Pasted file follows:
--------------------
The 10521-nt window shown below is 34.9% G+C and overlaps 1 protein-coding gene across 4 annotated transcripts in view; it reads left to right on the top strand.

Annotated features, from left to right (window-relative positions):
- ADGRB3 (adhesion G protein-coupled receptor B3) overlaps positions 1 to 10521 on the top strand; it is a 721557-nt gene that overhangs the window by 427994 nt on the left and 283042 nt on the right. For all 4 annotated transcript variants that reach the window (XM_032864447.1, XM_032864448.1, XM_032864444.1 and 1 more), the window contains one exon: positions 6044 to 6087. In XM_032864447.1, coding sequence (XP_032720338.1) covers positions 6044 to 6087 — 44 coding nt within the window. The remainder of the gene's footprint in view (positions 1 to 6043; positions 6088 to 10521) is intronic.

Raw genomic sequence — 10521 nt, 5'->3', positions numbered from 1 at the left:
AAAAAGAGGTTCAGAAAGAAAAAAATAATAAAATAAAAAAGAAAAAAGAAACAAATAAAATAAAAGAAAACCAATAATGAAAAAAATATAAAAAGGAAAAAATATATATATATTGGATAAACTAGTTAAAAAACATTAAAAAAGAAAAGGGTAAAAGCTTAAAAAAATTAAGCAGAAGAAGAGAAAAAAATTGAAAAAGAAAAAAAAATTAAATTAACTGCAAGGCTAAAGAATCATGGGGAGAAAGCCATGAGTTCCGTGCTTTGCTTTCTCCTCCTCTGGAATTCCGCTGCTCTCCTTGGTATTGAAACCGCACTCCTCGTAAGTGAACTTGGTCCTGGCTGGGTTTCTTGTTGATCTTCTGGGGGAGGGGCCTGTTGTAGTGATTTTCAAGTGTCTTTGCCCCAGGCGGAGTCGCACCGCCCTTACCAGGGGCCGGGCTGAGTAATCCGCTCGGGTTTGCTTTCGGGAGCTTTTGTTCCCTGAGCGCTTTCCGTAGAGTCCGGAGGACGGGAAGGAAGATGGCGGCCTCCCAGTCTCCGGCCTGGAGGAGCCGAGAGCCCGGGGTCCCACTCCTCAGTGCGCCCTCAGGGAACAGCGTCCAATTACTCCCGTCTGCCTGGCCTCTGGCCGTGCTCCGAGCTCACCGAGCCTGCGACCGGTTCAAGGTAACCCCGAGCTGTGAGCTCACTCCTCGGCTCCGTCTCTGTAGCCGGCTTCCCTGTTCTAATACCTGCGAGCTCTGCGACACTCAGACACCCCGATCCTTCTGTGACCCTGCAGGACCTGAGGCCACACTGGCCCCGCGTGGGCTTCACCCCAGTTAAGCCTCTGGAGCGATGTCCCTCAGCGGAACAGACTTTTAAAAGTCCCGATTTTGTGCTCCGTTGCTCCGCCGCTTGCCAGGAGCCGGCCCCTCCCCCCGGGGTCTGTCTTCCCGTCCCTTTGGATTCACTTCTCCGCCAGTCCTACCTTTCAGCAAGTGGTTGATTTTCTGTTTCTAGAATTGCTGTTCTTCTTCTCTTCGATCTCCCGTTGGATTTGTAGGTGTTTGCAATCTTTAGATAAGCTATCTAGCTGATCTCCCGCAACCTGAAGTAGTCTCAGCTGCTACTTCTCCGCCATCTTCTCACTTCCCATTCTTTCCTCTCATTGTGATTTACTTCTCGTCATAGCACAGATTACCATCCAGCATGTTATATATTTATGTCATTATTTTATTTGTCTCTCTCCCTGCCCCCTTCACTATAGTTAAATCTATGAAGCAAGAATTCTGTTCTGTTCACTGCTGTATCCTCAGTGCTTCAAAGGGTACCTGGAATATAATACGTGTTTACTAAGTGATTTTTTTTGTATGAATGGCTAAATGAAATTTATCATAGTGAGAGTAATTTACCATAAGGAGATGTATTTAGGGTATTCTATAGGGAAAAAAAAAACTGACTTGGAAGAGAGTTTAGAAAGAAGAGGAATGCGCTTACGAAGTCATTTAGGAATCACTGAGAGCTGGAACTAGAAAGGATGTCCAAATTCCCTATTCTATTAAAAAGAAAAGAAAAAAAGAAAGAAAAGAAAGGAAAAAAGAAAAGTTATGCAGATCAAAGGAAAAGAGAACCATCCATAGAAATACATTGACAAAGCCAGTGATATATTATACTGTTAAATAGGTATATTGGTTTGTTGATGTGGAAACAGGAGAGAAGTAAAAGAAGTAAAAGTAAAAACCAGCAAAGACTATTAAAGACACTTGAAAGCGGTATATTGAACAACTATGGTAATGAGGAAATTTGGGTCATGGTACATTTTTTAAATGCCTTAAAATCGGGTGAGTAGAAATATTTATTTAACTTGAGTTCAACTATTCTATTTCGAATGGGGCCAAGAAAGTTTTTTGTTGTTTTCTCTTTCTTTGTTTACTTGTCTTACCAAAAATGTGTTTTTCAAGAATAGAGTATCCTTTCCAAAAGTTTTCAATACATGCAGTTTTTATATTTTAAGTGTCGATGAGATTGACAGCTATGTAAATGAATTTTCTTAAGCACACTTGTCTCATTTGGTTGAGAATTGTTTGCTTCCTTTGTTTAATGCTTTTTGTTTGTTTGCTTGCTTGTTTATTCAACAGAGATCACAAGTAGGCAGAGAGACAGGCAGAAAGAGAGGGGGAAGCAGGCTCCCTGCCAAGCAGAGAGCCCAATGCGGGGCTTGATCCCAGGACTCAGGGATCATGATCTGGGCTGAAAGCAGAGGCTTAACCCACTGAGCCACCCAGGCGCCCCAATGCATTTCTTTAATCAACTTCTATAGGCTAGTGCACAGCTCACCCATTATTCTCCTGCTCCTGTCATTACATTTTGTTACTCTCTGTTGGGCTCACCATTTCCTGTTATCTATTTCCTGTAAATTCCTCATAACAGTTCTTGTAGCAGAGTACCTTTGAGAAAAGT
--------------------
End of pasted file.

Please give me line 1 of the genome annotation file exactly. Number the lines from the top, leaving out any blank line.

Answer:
The 10521-nt window shown below is 34.9% G+C and overlaps 1 protein-coding gene across 4 annotated transcripts in view; it reads left to right on the top strand.